Gulf Air unveils new strategy to stem losses

Gulf Air unveils new strategy to stem losses

Gulf Air has announced a new strategy to turn itself into a commercially sustainable business in 2012. The strategy will focus on expanding its network with 20 new networks and upgrading its fleet. However it will also cut up to fifteen other routes and close some overseas offices in a bid to curb losses.

Mr Talal Al Zain, Gulf Air Chairman and Chief Executive of Mumtalakat, the investment company for the Kingdom of Bahrain, which owns the airline, said: “We have a clear mandate: to build an efficient, commercially sustainable and dynamic airline that effectively serves the people and the economy of Bahrain and represents the Kingdom on the world stage.”

He added, “At the moment Gulf Air currently relies on significant Government support, spending far more than it earns. This is clearly unsustainable and the funds could be invested into other important areas of the national economy.”

Mr. Samer Majali, Gulf Air’s Chief Executive Officer, said: “For the first time, Gulf Air will focus specifically on Bahrain, serving the Kingdom with higher frequency, non stop services to more destinations across three continents. We will also provide better services to some of the world’s leading financial markets, helping to support Bahrain’s significant financial services sector.”

The new destinations will cover the Middle East, Africa, Asia and Europe.  This will consolidate and expand its existing position as the carrier with the largest number of Middle East connections through its efficient Bahrain Airport hub.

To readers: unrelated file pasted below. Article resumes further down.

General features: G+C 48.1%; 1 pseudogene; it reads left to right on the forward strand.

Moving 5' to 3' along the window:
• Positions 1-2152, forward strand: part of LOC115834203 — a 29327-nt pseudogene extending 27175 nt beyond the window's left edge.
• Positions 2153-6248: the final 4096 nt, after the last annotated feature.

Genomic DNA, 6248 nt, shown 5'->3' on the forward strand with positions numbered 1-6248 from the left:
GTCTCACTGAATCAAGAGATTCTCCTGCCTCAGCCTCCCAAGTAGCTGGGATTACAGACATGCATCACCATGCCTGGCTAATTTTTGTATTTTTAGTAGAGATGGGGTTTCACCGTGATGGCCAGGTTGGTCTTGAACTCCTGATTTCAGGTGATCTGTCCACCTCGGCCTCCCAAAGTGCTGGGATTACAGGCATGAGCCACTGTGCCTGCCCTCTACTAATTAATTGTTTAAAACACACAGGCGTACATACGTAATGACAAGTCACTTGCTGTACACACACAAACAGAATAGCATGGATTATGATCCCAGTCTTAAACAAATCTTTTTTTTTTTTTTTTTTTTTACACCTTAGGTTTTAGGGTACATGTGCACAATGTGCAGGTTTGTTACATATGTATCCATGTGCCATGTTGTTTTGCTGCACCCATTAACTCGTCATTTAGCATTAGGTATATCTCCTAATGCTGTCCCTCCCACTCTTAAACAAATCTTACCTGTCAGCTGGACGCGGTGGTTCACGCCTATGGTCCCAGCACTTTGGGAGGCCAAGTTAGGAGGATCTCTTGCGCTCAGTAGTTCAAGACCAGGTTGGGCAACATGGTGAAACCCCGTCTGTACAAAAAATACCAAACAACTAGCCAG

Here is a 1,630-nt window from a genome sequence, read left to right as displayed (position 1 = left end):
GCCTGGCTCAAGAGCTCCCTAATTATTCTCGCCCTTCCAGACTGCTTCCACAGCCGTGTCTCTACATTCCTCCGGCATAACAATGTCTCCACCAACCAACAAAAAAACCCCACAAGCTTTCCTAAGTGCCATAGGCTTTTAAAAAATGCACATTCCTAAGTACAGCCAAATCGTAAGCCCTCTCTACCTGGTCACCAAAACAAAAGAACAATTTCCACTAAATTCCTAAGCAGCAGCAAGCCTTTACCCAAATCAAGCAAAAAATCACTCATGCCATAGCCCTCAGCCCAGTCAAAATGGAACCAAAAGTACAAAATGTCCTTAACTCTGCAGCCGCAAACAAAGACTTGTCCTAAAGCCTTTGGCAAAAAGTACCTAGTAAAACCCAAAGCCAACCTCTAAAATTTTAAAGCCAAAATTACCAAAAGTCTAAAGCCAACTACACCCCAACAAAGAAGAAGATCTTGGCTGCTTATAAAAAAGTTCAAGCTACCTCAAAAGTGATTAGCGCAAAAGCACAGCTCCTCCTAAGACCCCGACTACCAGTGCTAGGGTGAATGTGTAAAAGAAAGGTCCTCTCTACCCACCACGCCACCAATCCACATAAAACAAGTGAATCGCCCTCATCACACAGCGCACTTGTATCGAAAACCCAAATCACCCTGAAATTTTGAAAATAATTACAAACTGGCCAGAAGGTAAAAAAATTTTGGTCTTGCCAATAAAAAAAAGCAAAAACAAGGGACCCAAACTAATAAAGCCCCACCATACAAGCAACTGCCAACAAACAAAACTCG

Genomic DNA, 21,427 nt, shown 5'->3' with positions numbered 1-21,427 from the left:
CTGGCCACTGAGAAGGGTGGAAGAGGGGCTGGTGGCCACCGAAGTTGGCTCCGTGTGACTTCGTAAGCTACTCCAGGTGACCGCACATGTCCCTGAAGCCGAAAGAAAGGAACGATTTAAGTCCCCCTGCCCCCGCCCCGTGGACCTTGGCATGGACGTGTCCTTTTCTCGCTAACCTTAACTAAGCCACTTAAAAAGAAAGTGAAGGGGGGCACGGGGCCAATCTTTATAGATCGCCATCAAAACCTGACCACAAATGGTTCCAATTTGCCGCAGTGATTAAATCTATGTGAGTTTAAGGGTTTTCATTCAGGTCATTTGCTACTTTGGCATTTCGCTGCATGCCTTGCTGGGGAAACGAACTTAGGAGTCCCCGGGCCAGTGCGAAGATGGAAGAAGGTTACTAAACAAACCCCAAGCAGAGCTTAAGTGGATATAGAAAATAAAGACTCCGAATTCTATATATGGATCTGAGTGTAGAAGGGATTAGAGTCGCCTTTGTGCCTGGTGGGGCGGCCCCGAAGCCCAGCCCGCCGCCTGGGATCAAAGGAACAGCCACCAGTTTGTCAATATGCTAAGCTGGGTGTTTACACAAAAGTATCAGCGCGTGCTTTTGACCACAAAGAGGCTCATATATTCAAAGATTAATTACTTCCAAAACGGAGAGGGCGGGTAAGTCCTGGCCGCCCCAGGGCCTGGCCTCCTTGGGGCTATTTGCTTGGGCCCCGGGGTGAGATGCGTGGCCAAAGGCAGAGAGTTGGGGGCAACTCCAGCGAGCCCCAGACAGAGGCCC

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It will also suspend up to fifteen other routes and close a number of overseas stations that are not profitable. This will include the airline’s current operations to Shanghai, Hyderabad and Bangalore.

Gulf Air will also introduce a number of new product innovations, seating arrangements, in-flight entertainment and other on-board amenities, tailored to the Middle East region on a consistent basis. It will also aim to reduce fleet costs and minimise expenditure that no longer adds customer value.

The airline will also continue to improve its operational efficiency and reliability by investing in new aircraft. The fleet composition will focus primarily on narrow-body aircraft and regional jets, including a number of long-range narrow-body aircraft which will connect Bahrain to key financial centers in Europe and Asia.

The strategic plan will necessitate a substantial increase in our current requirement for narrow-body aircraft beyond the fifteen ordered A320s, three of which have already been delivered, whilst reducing the requirement for wide-body aircraft. The company is also considering the introduction of regional jet aircraft on the short range routes from Bahrain as early as next year. It could also sell off five of our A340s and the disposal of certain other aircraft that have become surplus to requirements.


The targeted three year transition programme is split into two main parts.  Phase 1 will be undertaken over the next six to twelve months and will focus on re-aligning the existing network to match market demand.  Phase 2 will be undertaken in the second and third years and will focus on growing into new markets where there is identified growth potential, supported by the introduction of a compelling new range of products and services.

Mr Talal Al Zain added: “We estimate this programme will save the Government of Bahrain up to BD 1 billion (US$2.65 billion) in direct support over the next five years.  That is the equivalent of BD400 per Bahraini national per year.  If we do not implement this programme, Gulf Air will continue to be an unacceptable burden on the national economy. No Government, business or individual can continue to spend more money than it earns over a continued period of time.  Gulf Air is no exception.”